If we're working with someone long distance, our choices may come down to telephone or email. If feedback and discussion are needed, telephone communication normally allows you to sort out the problem faster (And I’ve come to appreciate this in spite of my natural resistance!).


Written messages.

Written messages (emails and text messages) have no voice inflections or visual cues to help interpretation and have a longer feedback time. We may miss out on a lot of clues as to the exact meaning the other person is trying to convey.  You may not know whether a phrase is meant in an angry, sad, joking, dead serious, or desperate way.

Phrases that can be made to sound lighter with a voice inflection or a smile may come out sounding accusatory or negative in writing. Without voice inflections and facial expressions, sarcasm and joking are harder to detect. We’ve all received the weird email where you are not sure the sender is joking or truly being rude.

Written messages, however, are useful for recording agreements and thought processes that need to be accessed later, and to help people remember what needs to be done. Use them for:

  • Sharing factual information or instructions, where the receiver may need to refer back to the information later on.

  • Recording agreements.

  • Praise. While it is also great to give and receive praise in verbal form, written praise is something the other person can keep and refer to in downtimes.

Visual messages (graphs, figures, images, videos).

In some cases, such as sharing factual information, graphs, figures, images, or other visualizations can be an even better choice than written words. Since we all consume so much written information all day long in emails, newsletters, media and so on, it is no surprise that we are so much more tempted by videos, images or graphs that cut through the monotony. Think about which posts grab your attention on social media.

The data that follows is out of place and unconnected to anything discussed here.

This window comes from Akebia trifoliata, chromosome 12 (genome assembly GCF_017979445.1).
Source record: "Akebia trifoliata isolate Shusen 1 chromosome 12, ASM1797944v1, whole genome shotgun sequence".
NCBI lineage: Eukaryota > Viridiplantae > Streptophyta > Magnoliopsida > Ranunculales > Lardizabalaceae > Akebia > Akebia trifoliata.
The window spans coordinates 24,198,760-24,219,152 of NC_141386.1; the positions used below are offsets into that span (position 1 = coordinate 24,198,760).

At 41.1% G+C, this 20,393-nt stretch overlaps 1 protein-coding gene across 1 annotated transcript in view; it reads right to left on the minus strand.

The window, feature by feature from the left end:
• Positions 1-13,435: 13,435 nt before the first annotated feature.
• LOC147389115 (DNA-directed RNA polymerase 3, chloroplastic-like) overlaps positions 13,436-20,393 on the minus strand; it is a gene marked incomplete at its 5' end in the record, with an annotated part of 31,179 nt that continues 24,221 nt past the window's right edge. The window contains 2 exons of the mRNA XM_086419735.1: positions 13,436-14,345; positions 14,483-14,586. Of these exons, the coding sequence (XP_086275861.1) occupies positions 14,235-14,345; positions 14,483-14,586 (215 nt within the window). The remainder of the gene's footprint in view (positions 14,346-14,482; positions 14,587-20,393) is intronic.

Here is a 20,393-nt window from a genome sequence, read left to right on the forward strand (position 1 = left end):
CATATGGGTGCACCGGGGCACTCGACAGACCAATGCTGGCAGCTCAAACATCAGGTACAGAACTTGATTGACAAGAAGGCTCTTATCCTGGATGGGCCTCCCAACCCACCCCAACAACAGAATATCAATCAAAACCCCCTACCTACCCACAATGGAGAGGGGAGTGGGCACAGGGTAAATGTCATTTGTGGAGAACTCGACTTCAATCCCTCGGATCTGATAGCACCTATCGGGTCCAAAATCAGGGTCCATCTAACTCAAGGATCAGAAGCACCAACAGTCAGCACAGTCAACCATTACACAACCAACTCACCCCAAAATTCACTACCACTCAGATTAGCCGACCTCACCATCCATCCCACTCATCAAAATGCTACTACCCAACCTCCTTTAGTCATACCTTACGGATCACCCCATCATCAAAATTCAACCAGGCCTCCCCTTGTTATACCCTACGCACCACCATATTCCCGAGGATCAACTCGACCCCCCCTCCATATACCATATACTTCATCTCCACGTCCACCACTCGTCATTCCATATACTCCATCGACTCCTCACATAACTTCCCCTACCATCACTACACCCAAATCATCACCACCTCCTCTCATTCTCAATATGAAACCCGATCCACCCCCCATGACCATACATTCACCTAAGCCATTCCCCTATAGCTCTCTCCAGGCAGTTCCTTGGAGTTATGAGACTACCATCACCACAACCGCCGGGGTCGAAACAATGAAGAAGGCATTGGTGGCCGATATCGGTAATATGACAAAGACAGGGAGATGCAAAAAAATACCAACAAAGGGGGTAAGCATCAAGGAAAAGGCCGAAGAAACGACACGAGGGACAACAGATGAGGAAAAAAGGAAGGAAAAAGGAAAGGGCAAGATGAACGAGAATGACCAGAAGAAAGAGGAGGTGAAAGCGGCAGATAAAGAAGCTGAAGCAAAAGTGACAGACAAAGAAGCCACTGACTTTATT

Visual information can be consumed faster, and studies show that graphs or images are remembered much better than written words.

Visual messages can still be misinterpreted though, so you'll need to take care when preparing them to ensure they're interpreted appropriately. Use them for:

  • Conveying complex information in a summarized way

  • Grabbing people’s attention, cutting through the information noise

  • When you want a key message to be remembered

Figure out people’s preferred communication channel.

Same as you and me, we all have our preferred communication channels. When you work with other people (your team members, your boss, clients), it usually pays off to figure out early on which are their preferred ones. Email? A quick call? Text-messages? Which text-messaging app do they use? Are they the kind that prefer a hallway chat?


Contacting them in their preferred channel can facilitate communication, and ensure that you get the answers you need, when you need them. Of course, you still need to take into account the advantages and disadvantages of each channel, as we discussed above, but you’ll know you have a better shot at getting a good communication started when aligning with their preferred channel.


Now we’re dying to know, do YOU have a preferred (or detested) communication channel? Share in the comments or on Facebook!